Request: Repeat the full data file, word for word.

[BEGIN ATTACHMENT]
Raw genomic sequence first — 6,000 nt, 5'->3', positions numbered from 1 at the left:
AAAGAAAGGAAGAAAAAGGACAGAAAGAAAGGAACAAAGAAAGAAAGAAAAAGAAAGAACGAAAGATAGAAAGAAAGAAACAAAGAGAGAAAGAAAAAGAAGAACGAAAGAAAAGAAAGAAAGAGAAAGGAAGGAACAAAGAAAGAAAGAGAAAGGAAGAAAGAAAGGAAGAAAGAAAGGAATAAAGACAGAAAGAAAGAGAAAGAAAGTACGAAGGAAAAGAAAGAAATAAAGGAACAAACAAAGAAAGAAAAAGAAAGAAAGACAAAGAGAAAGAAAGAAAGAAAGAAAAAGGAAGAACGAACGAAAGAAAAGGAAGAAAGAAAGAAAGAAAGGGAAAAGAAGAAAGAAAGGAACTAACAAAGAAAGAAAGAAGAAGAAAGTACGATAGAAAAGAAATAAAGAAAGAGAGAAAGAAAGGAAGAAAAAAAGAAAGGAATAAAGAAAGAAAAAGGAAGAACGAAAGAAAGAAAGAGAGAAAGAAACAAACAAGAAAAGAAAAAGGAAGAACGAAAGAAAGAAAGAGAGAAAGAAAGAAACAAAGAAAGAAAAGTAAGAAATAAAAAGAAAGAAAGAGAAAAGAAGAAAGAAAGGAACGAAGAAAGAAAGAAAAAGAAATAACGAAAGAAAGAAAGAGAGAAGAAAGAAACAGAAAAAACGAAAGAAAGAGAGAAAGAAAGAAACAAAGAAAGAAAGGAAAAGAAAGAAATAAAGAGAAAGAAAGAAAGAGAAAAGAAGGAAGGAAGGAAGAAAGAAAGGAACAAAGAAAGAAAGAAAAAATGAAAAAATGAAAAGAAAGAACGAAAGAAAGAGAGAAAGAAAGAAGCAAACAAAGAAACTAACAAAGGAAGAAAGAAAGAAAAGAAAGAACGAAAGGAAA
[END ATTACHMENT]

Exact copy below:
Raw genomic sequence first — 6,000 nt, 5'->3', positions numbered from 1 at the left:
AAAGAAAGGAAGAAAAAGGACAGAAAGAAAGGAACAAAGAAAGAAAGAAAAAGAAAGAACGAAAGATAGAAAGAAAGAAACAAAGAGAGAAAGAAAAAGAAGAACGAAAGAAAAGAAAGAAAGAGAAAGGAAGGAACAAAGAAAGAAAGAGAAAGGAAGAAAGAAAGGAAGAAAGAAAGGAATAAAGACAGAAAGAAAGAGAAAGAAAGTACGAAGGAAAAGAAAGAAATAAAGGAACAAACAAAGAAAGAAAAAGAAAGAAAGACAAAGAGAAAGAAAGAAAGAAAGAAAAAGGAAGAACGAACGAAAGAAAAGGAAGAAAGAAAGAAAGAAAGGGAAAAGAAGAAAGAAAGGAACTAACAAAGAAAGAAAGAAGAAGAAAGTACGATAGAAAAGAAATAAAGAAAGAGAGAAAGAAAGGAAGAAAAAAAGAAAGGAATAAAGAAAGAAAAAGGAAGAACGAAAGAAAGAAAGAGAGAAAGAAACAAACAAGAAAAGAAAAAGGAAGAACGAAAGAAAGAAAGAGAGAAAGAAAGAAACAAAGAAAGAAAAGTAAGAAATAAAAAGAAAGAAAGAGAAAAGAAGAAAGAAAGGAACGAAGAAAGAAAGAAAAAGAAATAACGAAAGAAAGAAAGAGAGAAGAAAGAAACAGAAAAAACGAAAGAAAGAGAGAAAGAAAGAAACAAAGAAAGAAAGGAAAAGAAAGAAATAAAGAGAAAGAAAGAAAGAGAAAAGAAGGAAGGAAGGAAGAAAGAAAGGAACAAAGAAAGAAAGAAAAAATGAAAAAATGAAAAGAAAGAACGAAAGAAAGAGAGAAAGAAAGAAGCAAACAAAGAAACTAACAAAGGAAGAAAGAAAGAAAAGAAAGAACGAAAGGAAA